"A skeleton thought to be that of a man was found Monday under some undergrowth on a farm near the Yellow Mound Community, seven miles NW of Eastland. Sheriff Lee Horn, one of the officers who went to the scene, estimated the skeleton might have been there as long as 10 years. He based his opinion on the condition of the bones and a weathered shoe along side the skeleton. The find was made by a farm worker rounding up some calves. The sheriff said he would ask a dentist to check gold dental work in the hopes of establishing identity. About five years ago, a skeleton was found near Cisco, 10 miles west of Eastland."

I never did find a follow-up story to this one.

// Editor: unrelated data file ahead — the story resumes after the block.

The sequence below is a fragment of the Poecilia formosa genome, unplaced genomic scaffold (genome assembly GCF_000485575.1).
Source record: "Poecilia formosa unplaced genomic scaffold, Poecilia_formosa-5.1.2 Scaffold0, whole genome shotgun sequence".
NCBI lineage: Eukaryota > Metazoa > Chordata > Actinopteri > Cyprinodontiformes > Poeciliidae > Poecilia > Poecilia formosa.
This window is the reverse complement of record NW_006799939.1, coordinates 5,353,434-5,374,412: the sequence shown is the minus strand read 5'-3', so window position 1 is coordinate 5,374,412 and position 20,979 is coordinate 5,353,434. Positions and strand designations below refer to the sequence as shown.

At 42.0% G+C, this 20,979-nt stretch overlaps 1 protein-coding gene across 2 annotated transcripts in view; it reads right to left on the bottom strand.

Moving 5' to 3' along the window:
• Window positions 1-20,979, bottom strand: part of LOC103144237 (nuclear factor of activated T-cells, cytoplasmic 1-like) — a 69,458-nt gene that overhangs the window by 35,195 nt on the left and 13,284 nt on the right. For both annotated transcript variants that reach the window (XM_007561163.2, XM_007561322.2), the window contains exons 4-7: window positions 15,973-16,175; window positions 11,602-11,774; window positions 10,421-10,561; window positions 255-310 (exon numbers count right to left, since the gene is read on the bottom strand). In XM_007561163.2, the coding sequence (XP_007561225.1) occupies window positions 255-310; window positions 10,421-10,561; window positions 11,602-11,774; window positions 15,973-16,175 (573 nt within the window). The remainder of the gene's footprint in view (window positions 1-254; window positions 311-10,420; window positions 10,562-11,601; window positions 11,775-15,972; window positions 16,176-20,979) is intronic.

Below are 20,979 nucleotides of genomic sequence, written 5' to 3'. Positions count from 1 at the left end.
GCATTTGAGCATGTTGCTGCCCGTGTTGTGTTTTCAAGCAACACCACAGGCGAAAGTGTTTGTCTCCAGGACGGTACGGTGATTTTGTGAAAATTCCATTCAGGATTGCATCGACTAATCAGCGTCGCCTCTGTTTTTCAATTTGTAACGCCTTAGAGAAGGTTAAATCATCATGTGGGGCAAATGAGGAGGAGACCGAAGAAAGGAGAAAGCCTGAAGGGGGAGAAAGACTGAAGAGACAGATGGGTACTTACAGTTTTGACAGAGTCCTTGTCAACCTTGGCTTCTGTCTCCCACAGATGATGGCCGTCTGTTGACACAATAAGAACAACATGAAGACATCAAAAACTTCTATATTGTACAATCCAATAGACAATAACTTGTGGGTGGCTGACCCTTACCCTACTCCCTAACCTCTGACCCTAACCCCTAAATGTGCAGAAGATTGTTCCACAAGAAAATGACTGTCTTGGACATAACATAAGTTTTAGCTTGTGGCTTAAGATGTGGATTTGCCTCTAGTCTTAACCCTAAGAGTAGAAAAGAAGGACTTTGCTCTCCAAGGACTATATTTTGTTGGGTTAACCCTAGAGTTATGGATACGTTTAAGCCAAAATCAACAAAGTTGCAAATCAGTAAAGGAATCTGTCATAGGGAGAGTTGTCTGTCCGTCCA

Getting close to work home in Munday, Texas, I was passing by the Brushy Cemetery. I stopped, but by this point it was 6:30 PM and I had already turned a 4 1/2 hour drive into almost 9 hours. Plus it was hot and I was ready to relax, eat, and settle in for the day. With the wind turbines as I backdrop, I thought it was a decent photo. Grabbed my phone, snapped a pic, and continued on.

That's it for today. I hope you enjoyed the ride and my stories. I hope to see you back again soon for another of my geocaching adventures through history.

1 comment:

  1. Love your posts. I'm guessing you're into genealogy, as we are